Religious high schools do not train the enemy

Religious high schools do not train the enemy

The opposition, in all the time it has existed as such, has never shown so much resistance. It is now demonstrating the most influential opposition it ever has. It has made its case. It has blocked commissions, used every opportunity for obstruction, and demonstrated that it is against this law. It has satisfied its public to a huge extent. 
But we are missing one point. 

Apart from those few people who wrote this law and who have scrutinized it, no one knows what the 3 x 4 system will bring us, and what it will take away. No one understands it. I do not understand it either. It is so complicated, and its consequences are so vague, no one is able to solve it. 

I have been very assertive on this topic. I have asked many deputies and many journalists, but have not been able to get a proper answer to these questions: What is this law? What is its purpose? 
According to the opposition, its purpose is to re-open the middle school sections of the imam hatip high schools (religious high schools), in order to increase the number of religious high schools and gradually transform all public education in Turkey into religious education. How will that happen? No one can provide any convincing reasoning. 

The ruling party, on the other hand, is erasing the last mark of February 28. It is lifting the restrictions on the imam hatip schools, and is returning to the system that was in place before Feb. 28, 1997. This change is a symbol of prestige for Prime Minister Recep Tayyip Erdoğan.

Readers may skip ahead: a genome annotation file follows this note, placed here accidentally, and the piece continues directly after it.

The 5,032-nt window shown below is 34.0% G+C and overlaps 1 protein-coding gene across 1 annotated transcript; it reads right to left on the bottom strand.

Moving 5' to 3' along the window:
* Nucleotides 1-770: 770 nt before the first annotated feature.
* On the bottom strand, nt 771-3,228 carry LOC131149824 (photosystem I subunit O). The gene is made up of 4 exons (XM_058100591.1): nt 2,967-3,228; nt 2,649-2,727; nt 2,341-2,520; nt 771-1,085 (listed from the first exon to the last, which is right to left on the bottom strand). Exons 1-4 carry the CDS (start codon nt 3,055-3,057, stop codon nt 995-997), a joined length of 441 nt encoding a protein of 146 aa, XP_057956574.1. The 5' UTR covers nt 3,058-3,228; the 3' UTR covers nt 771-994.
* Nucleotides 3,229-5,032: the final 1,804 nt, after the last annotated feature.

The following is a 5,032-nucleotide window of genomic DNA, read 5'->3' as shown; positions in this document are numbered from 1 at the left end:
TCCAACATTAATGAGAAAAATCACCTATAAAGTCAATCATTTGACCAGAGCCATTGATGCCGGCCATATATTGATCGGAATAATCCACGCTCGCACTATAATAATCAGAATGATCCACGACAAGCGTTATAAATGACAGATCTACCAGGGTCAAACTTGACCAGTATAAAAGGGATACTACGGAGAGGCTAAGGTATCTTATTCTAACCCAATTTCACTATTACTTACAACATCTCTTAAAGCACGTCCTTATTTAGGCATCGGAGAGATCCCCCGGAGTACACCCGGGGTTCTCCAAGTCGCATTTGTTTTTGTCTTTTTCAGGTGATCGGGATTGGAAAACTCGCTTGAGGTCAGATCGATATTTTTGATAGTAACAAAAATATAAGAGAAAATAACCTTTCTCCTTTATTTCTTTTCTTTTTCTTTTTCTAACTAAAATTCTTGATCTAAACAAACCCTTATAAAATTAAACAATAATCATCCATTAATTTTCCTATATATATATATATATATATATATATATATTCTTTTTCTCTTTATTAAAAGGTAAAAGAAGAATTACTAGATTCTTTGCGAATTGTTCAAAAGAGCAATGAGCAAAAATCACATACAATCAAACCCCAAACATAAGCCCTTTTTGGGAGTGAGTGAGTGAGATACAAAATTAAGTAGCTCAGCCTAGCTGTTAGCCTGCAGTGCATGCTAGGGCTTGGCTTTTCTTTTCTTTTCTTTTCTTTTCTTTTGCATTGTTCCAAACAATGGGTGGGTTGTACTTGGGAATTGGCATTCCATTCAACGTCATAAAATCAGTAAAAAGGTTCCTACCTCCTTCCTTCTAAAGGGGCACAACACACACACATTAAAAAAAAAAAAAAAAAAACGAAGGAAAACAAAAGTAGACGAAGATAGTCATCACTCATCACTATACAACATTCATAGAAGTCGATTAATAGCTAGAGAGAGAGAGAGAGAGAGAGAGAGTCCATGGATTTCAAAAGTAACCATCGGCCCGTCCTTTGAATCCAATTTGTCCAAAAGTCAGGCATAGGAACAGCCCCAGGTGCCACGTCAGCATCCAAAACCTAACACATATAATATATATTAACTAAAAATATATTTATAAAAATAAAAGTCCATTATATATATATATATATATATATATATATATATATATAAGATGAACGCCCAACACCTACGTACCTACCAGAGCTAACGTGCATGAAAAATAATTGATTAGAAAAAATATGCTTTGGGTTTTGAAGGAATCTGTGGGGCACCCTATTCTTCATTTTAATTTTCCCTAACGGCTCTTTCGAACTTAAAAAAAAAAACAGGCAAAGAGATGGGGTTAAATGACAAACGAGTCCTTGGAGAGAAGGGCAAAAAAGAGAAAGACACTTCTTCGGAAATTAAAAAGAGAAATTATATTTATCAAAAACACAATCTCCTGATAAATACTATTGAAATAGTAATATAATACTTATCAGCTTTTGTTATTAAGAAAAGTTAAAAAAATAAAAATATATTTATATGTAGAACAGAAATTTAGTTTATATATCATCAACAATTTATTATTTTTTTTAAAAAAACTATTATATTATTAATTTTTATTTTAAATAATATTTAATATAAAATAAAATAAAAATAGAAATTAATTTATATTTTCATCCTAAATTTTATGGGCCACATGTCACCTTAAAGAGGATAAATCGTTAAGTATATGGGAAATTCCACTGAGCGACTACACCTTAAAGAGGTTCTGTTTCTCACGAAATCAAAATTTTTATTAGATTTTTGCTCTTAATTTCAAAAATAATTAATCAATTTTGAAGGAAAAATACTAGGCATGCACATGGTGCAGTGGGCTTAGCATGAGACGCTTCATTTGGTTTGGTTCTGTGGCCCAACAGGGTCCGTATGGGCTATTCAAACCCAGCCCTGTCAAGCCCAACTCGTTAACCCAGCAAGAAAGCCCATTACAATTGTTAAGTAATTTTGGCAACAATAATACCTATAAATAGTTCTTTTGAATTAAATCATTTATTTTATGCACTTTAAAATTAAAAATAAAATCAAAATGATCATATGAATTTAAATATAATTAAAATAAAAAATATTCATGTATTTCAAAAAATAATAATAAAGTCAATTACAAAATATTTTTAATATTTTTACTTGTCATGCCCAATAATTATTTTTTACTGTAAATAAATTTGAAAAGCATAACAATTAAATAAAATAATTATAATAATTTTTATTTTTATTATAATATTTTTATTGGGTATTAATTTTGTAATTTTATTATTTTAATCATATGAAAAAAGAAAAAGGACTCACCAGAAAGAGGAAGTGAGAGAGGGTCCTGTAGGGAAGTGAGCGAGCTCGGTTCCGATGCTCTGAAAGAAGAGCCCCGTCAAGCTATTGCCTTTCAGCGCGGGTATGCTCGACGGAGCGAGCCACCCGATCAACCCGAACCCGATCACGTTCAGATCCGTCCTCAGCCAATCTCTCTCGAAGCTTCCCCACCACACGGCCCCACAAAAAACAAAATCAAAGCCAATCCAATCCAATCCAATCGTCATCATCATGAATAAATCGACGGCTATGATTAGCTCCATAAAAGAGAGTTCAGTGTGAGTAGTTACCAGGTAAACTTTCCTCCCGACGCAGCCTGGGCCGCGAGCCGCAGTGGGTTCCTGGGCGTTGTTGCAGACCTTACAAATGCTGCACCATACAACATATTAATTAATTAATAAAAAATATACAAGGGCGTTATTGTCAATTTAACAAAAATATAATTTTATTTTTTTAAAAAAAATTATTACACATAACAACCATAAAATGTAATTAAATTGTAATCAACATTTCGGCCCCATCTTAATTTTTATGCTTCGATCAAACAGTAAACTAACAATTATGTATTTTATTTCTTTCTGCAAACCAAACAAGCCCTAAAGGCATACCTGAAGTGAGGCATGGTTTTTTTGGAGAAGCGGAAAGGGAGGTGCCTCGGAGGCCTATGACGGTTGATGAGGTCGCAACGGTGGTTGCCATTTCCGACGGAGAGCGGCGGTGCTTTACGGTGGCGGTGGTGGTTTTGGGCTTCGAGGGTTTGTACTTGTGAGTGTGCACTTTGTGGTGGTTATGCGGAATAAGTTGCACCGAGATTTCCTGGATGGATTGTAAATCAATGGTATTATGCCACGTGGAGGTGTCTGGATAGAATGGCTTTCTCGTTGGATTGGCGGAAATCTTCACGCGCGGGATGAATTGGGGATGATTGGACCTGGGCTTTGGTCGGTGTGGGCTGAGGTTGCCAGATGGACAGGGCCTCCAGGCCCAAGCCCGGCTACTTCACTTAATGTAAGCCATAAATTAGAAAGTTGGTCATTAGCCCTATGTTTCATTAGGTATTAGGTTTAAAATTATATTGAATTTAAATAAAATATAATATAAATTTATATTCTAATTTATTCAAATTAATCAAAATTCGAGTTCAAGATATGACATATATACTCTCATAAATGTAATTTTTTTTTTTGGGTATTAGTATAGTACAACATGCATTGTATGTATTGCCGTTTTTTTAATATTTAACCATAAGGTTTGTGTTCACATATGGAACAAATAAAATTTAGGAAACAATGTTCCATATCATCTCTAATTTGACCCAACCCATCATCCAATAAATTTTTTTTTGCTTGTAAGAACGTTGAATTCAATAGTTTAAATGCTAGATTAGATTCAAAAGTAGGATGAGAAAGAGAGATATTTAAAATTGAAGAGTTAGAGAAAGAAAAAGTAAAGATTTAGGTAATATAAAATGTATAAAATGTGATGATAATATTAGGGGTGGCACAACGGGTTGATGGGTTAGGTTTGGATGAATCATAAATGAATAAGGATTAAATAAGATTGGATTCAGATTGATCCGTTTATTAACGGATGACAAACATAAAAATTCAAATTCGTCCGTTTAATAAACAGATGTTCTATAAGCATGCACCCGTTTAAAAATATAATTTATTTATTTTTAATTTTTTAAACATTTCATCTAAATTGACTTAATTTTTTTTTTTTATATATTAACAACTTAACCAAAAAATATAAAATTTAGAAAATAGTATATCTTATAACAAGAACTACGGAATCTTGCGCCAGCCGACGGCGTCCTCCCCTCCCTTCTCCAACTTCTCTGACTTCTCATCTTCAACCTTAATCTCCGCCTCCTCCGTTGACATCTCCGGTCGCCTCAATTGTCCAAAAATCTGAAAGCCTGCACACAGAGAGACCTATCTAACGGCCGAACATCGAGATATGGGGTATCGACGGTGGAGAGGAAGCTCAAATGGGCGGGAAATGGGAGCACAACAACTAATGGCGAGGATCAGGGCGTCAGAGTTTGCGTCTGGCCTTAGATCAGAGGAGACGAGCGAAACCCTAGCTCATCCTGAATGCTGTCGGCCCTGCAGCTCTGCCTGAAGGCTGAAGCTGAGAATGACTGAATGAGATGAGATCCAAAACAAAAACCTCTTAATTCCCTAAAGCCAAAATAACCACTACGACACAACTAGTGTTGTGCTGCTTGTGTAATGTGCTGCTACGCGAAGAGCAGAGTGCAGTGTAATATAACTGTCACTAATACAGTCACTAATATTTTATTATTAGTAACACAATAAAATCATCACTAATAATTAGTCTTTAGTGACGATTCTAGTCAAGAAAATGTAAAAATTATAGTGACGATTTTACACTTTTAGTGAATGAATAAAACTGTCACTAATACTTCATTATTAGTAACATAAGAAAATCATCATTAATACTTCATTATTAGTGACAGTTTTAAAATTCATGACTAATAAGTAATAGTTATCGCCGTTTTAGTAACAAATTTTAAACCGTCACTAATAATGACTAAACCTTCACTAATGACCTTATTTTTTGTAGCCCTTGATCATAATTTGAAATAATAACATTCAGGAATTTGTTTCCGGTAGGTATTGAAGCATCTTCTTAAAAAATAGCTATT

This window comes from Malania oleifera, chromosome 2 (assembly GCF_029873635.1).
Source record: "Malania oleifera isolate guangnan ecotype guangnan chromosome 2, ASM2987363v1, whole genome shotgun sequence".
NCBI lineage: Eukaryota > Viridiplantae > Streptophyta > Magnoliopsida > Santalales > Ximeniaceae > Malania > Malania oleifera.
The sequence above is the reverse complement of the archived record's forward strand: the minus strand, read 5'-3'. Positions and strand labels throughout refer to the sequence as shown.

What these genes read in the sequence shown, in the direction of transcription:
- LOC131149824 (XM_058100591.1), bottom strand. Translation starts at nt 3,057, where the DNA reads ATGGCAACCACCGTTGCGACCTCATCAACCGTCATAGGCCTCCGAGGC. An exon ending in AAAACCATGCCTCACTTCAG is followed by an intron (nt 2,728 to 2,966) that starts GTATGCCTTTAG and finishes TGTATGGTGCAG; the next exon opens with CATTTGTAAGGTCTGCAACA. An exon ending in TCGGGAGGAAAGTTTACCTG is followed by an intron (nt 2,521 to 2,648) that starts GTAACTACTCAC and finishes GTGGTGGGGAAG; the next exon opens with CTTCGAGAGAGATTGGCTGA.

If the fight in Parliament had erupted on the articles of the bill, then it would have been more understandable to public, but it didn’t happen that way. A war has been fought. The government pressed, and the opposition resisted. The main problem was integrating religious education into the system. My expectation was that the imam hatip schools would be groomed, have their status reviewed, and open their doors to the youth who need them. If the fight was about this, then all of us would have won, from the angle of upgrading the equilibrium in this country to a healthy level. 

Some things will change, even if it’s through fights, fists and slaps. And we can be sure that since there are so many gray areas, all of work will again be left in the hands of the bureaucrats. It will become a scratch pad. After that, we will sit down and cry, “Why can’t we raise contemporary youth?” 

We can’t rise above the mediocre 

I read something in Serdar Turgut’s column that I liked very much. We are a mediocre society; a mediocre country. Yes, our economy is doing well, our exports are breaking records and our businessmen are achieving one success after another. Our country is much richer than it was 10 years ago. But this is not enough. 

Unfortunately, we are satisfied with this much. We regard mediocrity as top quality, and we are gradually getting used to this. I’m talking about settling for mediocrity, rather than having the vision and creativity to seek further discoveries. I’m talking about not wanting more in almost in every situation. 

Our education system is both slow and mediocre. Our democracy is mediocre. Our justice system is mediocre. Our media is mediocre.

We say “we have come a long way.” We compare the point we have reached with our own past and console ourselves. We do not see that others in the world have gone much further than we have; we do not want to see it. We do not want to notice China and India’s success. 

We do not have a passion for applauding and embracing bright ideas or being able to move beyond outdated rules. Be sure that, with this approach, we will not reach the position of a “leading country.” 
Serdar Turgut is very right. In order to catch up with the times, we should abandon mediocrity.